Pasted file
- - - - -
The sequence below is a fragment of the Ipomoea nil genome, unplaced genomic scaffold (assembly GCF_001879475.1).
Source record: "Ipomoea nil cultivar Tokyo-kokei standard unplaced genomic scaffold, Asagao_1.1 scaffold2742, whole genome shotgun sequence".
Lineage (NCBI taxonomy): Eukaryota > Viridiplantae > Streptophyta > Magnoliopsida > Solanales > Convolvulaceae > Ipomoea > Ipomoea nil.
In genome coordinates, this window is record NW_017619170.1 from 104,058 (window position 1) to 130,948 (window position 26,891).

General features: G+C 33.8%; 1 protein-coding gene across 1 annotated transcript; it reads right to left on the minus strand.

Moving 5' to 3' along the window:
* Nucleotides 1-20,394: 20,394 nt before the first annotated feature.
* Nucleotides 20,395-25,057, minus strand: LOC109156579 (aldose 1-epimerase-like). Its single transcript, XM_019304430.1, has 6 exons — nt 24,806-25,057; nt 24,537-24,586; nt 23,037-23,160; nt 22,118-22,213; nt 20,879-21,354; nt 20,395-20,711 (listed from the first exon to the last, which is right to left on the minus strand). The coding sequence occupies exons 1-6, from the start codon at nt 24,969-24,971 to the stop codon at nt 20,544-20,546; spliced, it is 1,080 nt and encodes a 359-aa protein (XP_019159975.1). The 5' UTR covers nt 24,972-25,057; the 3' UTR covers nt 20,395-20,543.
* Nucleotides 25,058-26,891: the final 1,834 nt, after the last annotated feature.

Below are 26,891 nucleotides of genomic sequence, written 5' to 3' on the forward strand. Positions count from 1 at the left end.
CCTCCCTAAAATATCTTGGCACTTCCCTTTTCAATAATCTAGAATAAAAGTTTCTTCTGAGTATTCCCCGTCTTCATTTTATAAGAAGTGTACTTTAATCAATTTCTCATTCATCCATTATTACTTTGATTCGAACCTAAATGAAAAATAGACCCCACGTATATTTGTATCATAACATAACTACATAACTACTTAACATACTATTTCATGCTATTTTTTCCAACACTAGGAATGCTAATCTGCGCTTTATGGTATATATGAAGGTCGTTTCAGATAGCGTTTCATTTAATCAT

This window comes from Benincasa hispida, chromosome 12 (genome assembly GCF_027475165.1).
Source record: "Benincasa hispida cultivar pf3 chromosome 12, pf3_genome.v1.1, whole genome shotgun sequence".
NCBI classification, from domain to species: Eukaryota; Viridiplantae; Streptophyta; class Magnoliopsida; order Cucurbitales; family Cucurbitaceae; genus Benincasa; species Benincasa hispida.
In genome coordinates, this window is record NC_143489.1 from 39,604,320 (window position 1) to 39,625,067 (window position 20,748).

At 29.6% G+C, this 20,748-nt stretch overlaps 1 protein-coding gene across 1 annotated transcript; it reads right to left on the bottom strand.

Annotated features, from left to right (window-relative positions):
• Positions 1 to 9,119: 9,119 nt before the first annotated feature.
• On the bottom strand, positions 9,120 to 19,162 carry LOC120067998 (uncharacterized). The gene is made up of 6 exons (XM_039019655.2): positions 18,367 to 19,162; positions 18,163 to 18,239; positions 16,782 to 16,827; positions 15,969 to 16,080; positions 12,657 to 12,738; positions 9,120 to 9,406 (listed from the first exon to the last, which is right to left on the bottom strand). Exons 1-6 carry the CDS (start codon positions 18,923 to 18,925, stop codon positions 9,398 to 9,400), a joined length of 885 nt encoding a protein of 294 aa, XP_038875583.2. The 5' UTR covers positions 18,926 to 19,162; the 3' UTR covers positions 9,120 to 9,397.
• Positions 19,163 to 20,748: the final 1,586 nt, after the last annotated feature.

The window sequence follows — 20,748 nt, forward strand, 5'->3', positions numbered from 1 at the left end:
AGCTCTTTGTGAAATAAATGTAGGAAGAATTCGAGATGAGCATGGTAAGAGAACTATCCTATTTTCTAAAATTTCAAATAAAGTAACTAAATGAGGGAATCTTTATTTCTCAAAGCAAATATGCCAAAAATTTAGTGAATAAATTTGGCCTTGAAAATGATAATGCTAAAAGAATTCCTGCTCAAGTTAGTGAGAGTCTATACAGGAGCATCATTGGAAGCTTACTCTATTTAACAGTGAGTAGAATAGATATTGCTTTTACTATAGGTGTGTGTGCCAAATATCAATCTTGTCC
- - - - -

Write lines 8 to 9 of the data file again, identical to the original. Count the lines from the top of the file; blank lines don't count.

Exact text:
* Nucleotides 20,395-25,057, minus strand: LOC109156579 (aldose 1-epimerase-like). Its single transcript, XM_019304430.1, has 6 exons — nt 24,806-25,057; nt 24,537-24,586; nt 23,037-23,160; nt 22,118-22,213; nt 20,879-21,354; nt 20,395-20,711 (listed from the first exon to the last, which is right to left on the minus strand). The coding sequence occupies exons 1-6, from the start codon at nt 24,969-24,971 to the stop codon at nt 20,544-20,546; spliced, it is 1,080 nt and encodes a 359-aa protein (XP_019159975.1). The 5' UTR covers nt 24,972-25,057; the 3' UTR covers nt 20,395-20,543.
* Nucleotides 25,058-26,891: the final 1,834 nt, after the last annotated feature.